The Hebrews
by Brian Gottesman

    Scholars have long debated the exact scope of the term “Hebrew” (Ivri in West Semitic) as found in the Bible and other ancient writings. Some have postulated that the term comes from the ancient West Semitic verb “to cross over”, as Abraham and his family crossed over the Euphrates River on their way into Canaan. Others believe the term derives from Ever (Heber), a biblical figure from the book of Genesis and the ancestor of the biblical patriarchs. Recent discoveries in Egyptology suggest that the term may be connected to “Habiru” or “Apiru”, an Egyptian phrase used to describe nomadic tribes of landless, primarily Semitic marauders. These Habiru bands could sometimes be co-opted to serve the rulers of more settled peoples- many of the Amarna letters refer to Canaanite kings such as Labayu of Shechem hiring mercenaries from among them, and the Bible reports that the patriarch Abraham could field over 300 soldiers- a formidable size for a Bronze Age army- and forming alliances with the kings of Gerar, Hebron, the Segor, and even Egypt.
    What is readily observable is that from around 1400-1100 BCE, the Dark Ages of the eastern Mediterranean, the settled Canaanite city-states fell to groups of interrelated, less “civilized” tribes. The area now called Syria was conquered by the Aramaeans, Trans-Jordan fell to the Moabites, and Ammonites,  Amorite conquerors seized Bashan, Amurru and Heshbon, and much of what is now Israel was taken by Israelites (and unrelated Philistine invaders from the Aegean). Only in the coastal portions of Lebanon and northern Israel did independent Canaanite strongholds remain; we know these people as the Phoenicians.

The following list assumes that the genealogies given in Genesis reflect, if not historical accuracy, then at least some sense of the way the ancients believed their tribes were related to one another. By starting the genealogy with Ever, the loose term “Hebrew” can be extended to cover most of the marauding peoples who entered the Levant during the late Bronze Age.
  The Benei Terah Terah, according to the Bible, lived in southern Mesopotamia, but took his family and settled in Harran, in northern Syra/ southern Anatolia Benei Esau Benei Israel     Jacob, or Israel, was the eponymous ancestor of the Benei Israel, or Israelites. There are many different theories about the origins of the different tribes. The traditional Biblical narrative has twelve tribes descended from Jacob’s 12 sons leaving slavery in Egypt, wandering in the desert for forty years and then invading Canaan from their base in Transjordan. Some archeologists postulated that they were in fact native Canaanite tribes; they pointed to an inscription describing how Pharaoh Merneptah defeated a nation called “Ysril” as evidence.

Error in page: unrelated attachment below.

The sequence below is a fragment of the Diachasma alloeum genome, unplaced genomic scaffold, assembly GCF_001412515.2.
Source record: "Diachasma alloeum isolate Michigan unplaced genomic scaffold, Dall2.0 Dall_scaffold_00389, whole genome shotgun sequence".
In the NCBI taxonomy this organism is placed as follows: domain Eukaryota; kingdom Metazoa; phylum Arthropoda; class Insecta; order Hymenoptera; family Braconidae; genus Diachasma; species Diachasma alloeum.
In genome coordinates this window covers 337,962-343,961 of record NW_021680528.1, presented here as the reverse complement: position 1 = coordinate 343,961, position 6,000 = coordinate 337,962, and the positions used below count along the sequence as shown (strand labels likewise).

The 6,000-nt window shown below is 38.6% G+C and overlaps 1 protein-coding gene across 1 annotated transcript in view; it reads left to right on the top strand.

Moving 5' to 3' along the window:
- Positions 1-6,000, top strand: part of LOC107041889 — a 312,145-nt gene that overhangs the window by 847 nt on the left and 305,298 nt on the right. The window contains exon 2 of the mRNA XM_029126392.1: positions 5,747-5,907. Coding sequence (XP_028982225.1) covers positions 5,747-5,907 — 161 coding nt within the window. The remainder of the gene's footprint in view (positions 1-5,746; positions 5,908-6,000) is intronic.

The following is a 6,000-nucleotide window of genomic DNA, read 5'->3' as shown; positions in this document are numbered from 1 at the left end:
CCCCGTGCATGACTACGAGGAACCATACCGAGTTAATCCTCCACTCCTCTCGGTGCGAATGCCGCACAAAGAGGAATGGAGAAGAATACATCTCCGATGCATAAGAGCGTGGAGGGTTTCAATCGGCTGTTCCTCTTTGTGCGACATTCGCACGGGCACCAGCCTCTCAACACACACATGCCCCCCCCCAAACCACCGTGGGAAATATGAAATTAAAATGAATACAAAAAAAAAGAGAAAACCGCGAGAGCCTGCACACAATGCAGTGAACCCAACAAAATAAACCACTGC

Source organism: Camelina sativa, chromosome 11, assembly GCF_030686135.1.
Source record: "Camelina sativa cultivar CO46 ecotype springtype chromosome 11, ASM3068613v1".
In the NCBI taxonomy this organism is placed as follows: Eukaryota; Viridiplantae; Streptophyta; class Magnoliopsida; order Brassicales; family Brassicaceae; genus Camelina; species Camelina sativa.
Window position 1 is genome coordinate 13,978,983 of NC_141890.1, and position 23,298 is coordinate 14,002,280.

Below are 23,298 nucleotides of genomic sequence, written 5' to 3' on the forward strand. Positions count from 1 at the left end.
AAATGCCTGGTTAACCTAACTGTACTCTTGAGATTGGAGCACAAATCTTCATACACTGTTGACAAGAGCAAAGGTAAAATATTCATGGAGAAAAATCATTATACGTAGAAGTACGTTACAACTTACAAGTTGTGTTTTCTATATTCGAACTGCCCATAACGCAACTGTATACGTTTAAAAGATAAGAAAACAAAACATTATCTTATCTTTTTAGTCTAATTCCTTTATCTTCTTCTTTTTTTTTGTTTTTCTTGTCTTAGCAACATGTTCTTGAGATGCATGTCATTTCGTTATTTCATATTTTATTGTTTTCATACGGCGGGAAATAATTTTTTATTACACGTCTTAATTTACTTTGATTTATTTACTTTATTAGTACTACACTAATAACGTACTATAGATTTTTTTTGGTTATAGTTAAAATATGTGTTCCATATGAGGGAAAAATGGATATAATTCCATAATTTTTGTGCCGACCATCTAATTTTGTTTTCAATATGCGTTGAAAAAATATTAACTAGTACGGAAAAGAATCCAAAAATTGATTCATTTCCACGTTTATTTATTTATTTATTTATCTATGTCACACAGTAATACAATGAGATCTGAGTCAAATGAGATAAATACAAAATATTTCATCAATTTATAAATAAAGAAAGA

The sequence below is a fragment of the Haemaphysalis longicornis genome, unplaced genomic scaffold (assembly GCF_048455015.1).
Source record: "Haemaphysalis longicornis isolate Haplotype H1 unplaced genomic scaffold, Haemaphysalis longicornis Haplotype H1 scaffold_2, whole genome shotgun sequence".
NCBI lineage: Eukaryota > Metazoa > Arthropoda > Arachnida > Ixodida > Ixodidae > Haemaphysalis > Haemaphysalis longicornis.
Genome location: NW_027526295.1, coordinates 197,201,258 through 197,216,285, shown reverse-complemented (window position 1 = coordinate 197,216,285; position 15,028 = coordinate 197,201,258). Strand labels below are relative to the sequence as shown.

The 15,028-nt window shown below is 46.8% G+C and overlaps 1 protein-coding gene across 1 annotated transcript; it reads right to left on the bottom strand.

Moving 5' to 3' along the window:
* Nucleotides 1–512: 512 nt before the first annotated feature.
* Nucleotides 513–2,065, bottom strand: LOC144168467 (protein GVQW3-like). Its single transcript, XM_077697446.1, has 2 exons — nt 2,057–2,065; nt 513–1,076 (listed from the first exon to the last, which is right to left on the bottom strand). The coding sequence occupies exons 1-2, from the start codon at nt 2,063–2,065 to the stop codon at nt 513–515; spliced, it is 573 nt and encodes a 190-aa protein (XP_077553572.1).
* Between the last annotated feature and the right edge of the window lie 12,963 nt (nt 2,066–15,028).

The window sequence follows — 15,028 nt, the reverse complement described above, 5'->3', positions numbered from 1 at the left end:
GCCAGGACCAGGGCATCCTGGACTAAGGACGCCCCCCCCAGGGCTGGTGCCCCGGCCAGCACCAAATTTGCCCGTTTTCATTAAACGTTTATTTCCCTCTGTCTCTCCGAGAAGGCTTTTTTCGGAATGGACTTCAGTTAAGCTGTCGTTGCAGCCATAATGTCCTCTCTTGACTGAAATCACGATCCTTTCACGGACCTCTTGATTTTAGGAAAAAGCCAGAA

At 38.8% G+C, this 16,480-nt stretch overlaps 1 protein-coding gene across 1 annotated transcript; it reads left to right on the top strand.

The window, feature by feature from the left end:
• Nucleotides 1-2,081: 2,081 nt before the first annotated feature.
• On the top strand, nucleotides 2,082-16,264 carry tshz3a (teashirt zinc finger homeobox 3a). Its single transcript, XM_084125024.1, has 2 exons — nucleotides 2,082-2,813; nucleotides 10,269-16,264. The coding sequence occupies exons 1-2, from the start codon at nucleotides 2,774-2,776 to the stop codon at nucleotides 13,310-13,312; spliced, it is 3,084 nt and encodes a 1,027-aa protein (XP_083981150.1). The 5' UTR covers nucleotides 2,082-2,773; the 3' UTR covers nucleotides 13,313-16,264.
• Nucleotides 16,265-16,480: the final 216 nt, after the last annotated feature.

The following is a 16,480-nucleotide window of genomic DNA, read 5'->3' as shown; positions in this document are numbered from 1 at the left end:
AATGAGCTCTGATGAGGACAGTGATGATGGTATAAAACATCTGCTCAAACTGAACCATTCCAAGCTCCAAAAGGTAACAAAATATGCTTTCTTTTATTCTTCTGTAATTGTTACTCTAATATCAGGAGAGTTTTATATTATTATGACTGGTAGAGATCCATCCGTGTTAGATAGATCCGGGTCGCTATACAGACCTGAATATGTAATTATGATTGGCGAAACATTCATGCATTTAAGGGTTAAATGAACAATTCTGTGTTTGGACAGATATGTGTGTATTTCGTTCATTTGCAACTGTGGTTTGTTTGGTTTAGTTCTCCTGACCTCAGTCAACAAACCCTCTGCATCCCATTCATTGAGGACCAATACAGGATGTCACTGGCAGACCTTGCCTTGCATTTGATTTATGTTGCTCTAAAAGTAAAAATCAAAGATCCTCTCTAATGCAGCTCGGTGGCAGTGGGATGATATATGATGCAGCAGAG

Still others identify three separate tribal confederacies - one, led by Moses and comprising Simon, Judah, and Levi, having come out of Egypt in the manner described by the Bible and joining with foreign tribes found in the desert (the Kenites, the Calebites, and Kenizzites) another led by Joshua and the tribe of Ephraim, coming from the north, and a third, settled confederacy of Menasseh, Gad, and Reuben in Transjordan, who aided their kinsmen in invading Canaan but afterwards settled again in Bashan, Peraea and Heshbon.
    Another theory about the origins of the tribes of Israel has to do with the way they are presented in the Bible as sons of Jacob's various wives and concubines. Under this theory the tribes descended from Rachel and the tribes descended from Leah represent two different confederacies, ultimately joined together, while the tribes descended from the concubines (therefore from the less-prestigious sons of Jacob) Zilpah and Bilhah represent foreign elements brought into the Israelite confederacy.
    While it was fashionable in recent years to denigrate the story of the Exodus, recent archeological evidence supports the notion of an invasion of Canaan in the late Bronze Age, and the replacement of Canaanite culture with something different. A current theory that has gained wide acceptance is that invading tribes of Habiru intermingled with oppressed rural populations within Canaan who were rebelling against the Canaanite city-states to form the Israelite nation.
Tribes not mentioned in the Bible as being members of the 12-tribe Israelite confederacy, but which are believed by many historians to have been separate groups which joined the Israelites, only to be absorbed by larger tribes, include the Kenites, Kenizzites, Kadmonites, and Calebites.